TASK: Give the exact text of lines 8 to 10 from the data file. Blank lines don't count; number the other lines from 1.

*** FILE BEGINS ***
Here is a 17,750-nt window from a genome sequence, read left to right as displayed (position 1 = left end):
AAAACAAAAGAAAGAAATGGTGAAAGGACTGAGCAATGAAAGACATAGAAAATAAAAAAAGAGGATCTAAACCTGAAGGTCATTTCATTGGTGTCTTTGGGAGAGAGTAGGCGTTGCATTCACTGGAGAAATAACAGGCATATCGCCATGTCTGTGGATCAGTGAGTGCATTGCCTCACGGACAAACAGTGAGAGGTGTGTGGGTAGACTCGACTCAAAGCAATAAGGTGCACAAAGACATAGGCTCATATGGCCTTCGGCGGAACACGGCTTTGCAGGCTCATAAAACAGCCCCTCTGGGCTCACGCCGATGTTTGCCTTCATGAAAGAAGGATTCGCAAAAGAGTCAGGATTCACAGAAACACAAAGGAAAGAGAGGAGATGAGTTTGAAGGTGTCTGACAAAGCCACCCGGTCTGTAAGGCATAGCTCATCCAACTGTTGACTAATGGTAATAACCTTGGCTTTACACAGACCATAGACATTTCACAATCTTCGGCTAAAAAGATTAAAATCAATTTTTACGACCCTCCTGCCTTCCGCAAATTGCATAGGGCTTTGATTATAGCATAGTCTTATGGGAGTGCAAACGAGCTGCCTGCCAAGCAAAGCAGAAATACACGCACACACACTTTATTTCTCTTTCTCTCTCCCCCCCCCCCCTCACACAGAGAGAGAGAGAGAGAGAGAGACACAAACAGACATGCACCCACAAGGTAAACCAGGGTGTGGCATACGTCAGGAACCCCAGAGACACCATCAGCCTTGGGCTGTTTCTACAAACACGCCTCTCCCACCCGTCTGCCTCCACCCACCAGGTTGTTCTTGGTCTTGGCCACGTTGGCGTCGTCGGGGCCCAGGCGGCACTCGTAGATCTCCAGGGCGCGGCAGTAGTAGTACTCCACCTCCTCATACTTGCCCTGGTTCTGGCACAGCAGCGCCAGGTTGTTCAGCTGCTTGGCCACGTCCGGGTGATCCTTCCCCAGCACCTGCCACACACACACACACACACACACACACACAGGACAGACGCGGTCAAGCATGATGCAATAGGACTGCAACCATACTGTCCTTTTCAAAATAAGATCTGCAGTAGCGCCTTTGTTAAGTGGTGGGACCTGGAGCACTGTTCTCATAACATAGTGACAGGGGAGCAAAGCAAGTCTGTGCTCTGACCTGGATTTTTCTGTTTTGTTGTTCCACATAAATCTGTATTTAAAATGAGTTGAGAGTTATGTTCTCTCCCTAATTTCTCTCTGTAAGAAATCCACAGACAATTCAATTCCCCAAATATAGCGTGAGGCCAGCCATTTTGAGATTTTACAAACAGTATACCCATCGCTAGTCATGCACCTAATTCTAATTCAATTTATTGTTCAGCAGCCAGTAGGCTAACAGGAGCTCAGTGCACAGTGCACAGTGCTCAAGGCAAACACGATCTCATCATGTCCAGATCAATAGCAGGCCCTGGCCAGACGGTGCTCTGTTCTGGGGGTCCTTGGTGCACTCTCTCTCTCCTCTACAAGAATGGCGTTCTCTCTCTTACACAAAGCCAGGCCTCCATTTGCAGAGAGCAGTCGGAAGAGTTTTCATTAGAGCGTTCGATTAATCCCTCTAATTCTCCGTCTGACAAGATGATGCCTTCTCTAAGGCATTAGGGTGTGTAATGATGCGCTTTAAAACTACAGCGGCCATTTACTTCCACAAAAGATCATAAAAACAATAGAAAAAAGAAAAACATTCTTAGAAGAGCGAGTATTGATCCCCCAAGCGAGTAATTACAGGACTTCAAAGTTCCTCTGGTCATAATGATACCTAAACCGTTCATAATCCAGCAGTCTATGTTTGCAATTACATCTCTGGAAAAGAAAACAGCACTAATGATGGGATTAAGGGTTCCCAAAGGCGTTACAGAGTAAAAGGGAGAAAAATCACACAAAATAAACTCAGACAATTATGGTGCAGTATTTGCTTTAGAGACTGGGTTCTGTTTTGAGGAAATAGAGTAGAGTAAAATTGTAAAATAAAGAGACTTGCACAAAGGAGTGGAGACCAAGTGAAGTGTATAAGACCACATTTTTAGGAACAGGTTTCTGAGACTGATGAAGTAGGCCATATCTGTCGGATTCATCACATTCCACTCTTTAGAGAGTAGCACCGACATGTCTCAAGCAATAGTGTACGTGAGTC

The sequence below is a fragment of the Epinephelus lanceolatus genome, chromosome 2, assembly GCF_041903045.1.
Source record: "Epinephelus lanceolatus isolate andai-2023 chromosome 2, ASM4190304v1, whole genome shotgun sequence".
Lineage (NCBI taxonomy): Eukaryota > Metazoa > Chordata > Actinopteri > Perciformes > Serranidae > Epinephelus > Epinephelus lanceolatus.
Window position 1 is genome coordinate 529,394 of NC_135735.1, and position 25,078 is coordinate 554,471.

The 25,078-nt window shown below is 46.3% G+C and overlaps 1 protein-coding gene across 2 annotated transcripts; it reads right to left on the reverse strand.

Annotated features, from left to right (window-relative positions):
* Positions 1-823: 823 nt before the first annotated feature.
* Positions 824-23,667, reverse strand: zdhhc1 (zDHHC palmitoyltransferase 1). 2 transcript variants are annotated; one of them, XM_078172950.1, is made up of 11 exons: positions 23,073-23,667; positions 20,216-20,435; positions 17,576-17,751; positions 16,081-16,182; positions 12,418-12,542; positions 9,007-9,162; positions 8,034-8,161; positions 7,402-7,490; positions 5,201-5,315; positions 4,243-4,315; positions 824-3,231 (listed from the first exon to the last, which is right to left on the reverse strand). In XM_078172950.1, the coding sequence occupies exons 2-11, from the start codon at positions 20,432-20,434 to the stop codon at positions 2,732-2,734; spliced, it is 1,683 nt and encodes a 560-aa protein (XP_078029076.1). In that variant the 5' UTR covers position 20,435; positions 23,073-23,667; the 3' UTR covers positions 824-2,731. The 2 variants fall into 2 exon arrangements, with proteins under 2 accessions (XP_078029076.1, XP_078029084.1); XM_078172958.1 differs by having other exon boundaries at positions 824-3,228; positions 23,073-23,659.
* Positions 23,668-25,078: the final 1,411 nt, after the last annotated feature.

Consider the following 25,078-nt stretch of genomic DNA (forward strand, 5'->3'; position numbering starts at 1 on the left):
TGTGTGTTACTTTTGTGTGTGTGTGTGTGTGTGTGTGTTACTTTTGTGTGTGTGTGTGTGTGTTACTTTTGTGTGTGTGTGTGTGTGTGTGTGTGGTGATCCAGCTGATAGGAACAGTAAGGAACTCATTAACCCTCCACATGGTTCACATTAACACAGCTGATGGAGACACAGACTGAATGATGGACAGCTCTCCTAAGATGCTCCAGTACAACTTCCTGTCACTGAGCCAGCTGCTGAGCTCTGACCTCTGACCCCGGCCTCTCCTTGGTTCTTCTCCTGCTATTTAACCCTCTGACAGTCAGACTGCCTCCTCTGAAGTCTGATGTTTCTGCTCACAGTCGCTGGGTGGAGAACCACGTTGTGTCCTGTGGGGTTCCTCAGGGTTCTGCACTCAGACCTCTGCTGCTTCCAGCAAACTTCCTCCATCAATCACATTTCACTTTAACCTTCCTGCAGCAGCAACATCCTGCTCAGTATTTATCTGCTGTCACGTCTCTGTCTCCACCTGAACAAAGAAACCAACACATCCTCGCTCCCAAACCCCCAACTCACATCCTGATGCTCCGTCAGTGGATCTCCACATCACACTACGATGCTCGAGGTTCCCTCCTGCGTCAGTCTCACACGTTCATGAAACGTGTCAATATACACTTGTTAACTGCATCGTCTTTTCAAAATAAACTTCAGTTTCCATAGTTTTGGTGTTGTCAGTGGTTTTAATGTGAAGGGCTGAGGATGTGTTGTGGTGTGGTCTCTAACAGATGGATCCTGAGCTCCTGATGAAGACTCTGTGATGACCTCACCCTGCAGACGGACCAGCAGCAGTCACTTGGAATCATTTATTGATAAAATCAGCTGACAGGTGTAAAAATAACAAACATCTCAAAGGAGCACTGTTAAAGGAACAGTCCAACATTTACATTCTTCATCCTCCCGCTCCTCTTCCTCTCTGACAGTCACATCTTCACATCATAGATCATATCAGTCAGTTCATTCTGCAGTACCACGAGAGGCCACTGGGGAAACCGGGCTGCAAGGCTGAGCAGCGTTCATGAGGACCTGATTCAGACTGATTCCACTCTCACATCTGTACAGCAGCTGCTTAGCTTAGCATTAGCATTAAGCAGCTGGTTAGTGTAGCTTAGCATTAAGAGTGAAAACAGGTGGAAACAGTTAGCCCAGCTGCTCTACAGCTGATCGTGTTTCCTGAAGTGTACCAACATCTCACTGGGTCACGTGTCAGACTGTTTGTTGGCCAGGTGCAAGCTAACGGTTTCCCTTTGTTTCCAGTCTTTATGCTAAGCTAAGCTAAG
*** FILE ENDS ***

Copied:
Annotated features, from left to right (window-relative positions):
* Positions 1-823: 823 nt before the first annotated feature.
* Positions 824-23,667, reverse strand: zdhhc1 (zDHHC palmitoyltransferase 1). 2 transcript variants are annotated; one of them, XM_078172950.1, is made up of 11 exons: positions 23,073-23,667; positions 20,216-20,435; positions 17,576-17,751; positions 16,081-16,182; positions 12,418-12,542; positions 9,007-9,162; positions 8,034-8,161; positions 7,402-7,490; positions 5,201-5,315; positions 4,243-4,315; positions 824-3,231 (listed from the first exon to the last, which is right to left on the reverse strand). In XM_078172950.1, the coding sequence occupies exons 2-11, from the start codon at positions 20,432-20,434 to the stop codon at positions 2,732-2,734; spliced, it is 1,683 nt and encodes a 560-aa protein (XP_078029076.1). In that variant the 5' UTR covers position 20,435; positions 23,073-23,667; the 3' UTR covers positions 824-2,731. The 2 variants fall into 2 exon arrangements, with proteins under 2 accessions (XP_078029076.1, XP_078029084.1); XM_078172958.1 differs by having other exon boundaries at positions 824-3,228; positions 23,073-23,659.